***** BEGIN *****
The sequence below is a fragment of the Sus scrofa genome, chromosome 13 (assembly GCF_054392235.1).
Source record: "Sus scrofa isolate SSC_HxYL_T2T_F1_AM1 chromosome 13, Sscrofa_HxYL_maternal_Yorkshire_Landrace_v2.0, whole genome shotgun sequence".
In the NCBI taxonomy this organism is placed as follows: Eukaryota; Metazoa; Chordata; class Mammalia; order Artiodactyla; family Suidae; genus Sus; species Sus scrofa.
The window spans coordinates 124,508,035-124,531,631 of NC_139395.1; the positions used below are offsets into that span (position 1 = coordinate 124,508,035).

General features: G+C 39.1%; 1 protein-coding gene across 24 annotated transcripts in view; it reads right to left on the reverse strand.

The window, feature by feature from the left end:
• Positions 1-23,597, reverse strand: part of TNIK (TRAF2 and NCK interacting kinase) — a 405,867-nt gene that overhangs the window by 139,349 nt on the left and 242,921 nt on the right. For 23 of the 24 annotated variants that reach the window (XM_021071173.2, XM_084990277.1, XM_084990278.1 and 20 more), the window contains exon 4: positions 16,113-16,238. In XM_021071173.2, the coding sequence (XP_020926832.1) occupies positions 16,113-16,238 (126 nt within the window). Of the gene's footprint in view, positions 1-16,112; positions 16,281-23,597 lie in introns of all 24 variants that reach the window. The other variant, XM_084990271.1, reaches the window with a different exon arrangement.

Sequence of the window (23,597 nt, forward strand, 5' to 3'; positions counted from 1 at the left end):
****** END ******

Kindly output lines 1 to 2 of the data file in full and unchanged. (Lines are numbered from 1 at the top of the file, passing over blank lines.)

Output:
The sequence below is a fragment of the Sus scrofa genome, chromosome 13 (assembly GCF_054392235.1).
Source record: "Sus scrofa isolate SSC_HxYL_T2T_F1_AM1 chromosome 13, Sscrofa_HxYL_maternal_Yorkshire_Landrace_v2.0, whole genome shotgun sequence".